Defending The First Amendment

Speaking as a historian, I believe that the work of UFF-UF officers, delegates, volunteers, and allies during the global pandemic will be remembered as among the finest moments of unionism this nation has ever witnessed.  Under duress and constantly bullying by forces outside of our campus, we continued to grow as a union. We also continued to support a plethora of causes that the membership believes are essential to sustaining a democratic society. I believe that UFF’s consistent and public support of academic freedom was a factor in the federal court’s preliminary injunction against UF’s repressive speech policies in January. Our struggles are far from finished. Members of the Florida State Legislature continued their assault on the First Amendment by passing House Bill 7, the so-called “Stop Woke Act.” 

The Full Story Of How Louisianans Defeated The ‘Don’t Say Gay’ Bill

Baton Rouge, Louisiana - On May 3, the Louisiana House of Representatives Education Committee struck down this state’s version of the “Don’t Say Gay” bill by a seven to four vote. This decision came after a mass upsurge of students, parents, teachers, social workers and LGBTQ+ community members demanding to shut the bill down. HB 837, the “Don’t Say Gay” or “Classroom censorship” bill, attempted to prohibit all discussion of gender identity or sexual orientation in K-8 classrooms. On top of this, it was an effort to ban teachers from disclosing their gender identities or sexual orientations to students. Once a legislator introduces a bill in either chamber of the legislature (House or Senate), it must meet the approval of a legislative committee before going for a full floor vote.

The Price Kids Pay: Schools And Police Punish Students With Costly Tickets

The courthouse lobby echoed like a crowded school cafeteria. Teenagers in sweatshirts and sneakers gossiped and scrolled on their phones as they clutched the yellow tickets that police had issued them at school. Abigail, a 16-year-old facing a $200 penalty for truancy, missed school again while she waited hours for a prosecutor to call her name. Sophia, a 14-year-old looking at $175 in fines and fees after school security caught her with a vape pen, sat on her mother’s lap. A boy named Kameron, who had shoved his friend over a Lipton peach iced tea in the school cafeteria, had been cited for violating East Peoria’s municipal code forbidding “assault, battery, and affray.” He didn’t know what that phrase meant; he was 12 years old.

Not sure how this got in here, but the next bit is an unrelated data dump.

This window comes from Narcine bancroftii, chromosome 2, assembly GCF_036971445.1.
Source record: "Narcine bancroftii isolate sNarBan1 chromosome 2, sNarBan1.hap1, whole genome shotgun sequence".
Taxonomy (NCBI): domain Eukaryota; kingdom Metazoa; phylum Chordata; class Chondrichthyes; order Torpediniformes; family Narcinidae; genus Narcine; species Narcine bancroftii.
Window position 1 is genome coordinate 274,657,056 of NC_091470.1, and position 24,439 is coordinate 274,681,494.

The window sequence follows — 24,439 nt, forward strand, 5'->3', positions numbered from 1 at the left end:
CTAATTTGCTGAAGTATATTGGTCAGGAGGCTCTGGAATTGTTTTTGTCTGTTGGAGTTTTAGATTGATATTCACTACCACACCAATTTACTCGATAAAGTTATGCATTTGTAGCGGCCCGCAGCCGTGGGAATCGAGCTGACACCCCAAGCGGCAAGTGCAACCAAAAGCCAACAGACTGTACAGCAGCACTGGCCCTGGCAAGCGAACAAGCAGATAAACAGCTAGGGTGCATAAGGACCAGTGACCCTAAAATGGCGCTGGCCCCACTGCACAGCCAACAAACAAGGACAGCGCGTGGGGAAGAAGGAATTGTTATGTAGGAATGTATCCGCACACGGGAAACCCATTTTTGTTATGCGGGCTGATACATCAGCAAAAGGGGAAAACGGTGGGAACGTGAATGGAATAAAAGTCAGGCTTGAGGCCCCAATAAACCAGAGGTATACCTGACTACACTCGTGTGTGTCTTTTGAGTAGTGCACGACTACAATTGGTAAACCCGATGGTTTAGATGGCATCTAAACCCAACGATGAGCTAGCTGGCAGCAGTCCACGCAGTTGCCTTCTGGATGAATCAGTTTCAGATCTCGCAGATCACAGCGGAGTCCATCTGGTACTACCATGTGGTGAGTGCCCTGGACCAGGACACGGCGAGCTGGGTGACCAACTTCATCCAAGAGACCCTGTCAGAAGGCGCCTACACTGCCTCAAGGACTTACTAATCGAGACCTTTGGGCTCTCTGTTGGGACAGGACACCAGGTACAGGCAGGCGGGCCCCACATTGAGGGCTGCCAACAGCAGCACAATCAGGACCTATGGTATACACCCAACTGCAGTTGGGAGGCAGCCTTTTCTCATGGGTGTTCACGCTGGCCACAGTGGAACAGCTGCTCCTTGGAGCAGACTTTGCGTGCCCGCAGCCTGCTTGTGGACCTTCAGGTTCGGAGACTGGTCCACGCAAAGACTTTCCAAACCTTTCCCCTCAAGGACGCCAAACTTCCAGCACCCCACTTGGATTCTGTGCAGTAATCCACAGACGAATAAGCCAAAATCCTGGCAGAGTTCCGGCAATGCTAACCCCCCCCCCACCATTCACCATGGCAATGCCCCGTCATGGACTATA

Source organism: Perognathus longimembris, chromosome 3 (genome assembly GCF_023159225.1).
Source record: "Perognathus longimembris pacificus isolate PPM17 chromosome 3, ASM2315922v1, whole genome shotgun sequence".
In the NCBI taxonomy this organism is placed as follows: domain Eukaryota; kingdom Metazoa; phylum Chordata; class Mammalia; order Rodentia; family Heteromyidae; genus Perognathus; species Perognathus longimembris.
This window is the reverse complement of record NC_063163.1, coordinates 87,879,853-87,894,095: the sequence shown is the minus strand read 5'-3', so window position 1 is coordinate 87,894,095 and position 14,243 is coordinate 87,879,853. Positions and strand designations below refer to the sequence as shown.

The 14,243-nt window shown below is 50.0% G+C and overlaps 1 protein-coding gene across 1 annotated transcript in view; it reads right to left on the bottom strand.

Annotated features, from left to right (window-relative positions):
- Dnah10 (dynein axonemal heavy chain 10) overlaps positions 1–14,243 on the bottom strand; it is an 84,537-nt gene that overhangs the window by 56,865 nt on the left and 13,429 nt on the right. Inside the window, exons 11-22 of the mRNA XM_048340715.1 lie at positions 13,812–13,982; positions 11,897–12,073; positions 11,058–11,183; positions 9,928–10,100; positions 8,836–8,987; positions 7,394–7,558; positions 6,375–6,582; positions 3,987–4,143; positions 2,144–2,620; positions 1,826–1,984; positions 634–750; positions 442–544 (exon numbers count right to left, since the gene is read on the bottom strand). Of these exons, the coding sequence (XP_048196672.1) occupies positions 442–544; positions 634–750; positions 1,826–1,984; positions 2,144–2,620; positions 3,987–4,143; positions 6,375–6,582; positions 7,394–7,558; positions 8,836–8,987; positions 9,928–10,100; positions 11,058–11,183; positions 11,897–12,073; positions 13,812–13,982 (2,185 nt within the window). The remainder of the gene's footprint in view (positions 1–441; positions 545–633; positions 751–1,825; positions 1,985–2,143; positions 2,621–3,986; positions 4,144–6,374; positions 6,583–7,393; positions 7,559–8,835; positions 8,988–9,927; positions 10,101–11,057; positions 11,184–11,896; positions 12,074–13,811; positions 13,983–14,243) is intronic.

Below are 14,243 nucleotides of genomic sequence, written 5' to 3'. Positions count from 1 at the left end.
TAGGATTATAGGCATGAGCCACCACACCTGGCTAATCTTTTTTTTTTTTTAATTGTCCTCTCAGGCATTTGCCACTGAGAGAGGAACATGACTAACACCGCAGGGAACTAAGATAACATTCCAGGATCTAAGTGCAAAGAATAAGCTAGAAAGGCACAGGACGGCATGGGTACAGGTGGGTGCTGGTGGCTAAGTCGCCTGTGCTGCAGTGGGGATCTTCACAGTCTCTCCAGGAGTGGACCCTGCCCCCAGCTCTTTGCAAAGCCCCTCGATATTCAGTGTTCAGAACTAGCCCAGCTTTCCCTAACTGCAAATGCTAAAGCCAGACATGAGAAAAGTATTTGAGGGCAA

Grinnell College Becomes First Fully Unionized Undergraduate School

Grinnell, Iowa - On April 26, student workers at Iowa’s Grinnell College elected to create the first wall-to-wall undergraduate student union in the country, expanding their Union of Grinnell Student Dining Workers (UGSDW) to include all hourly student workers. On March 4, UGSDW and Grinnell College signed “a first-of-its-kind neutrality and election agreement,” which, members of the union explained in Labor Notes, “legally binds the College to respect the results of an election.” On the night of the 26th — delayed from April 21, the original ballot-count date, after a toxic gas leak at the local National Labor Relations Board (NLRB) offices — the UGSDW voted to expand, with 327 voting for the expansion and 6 voting against.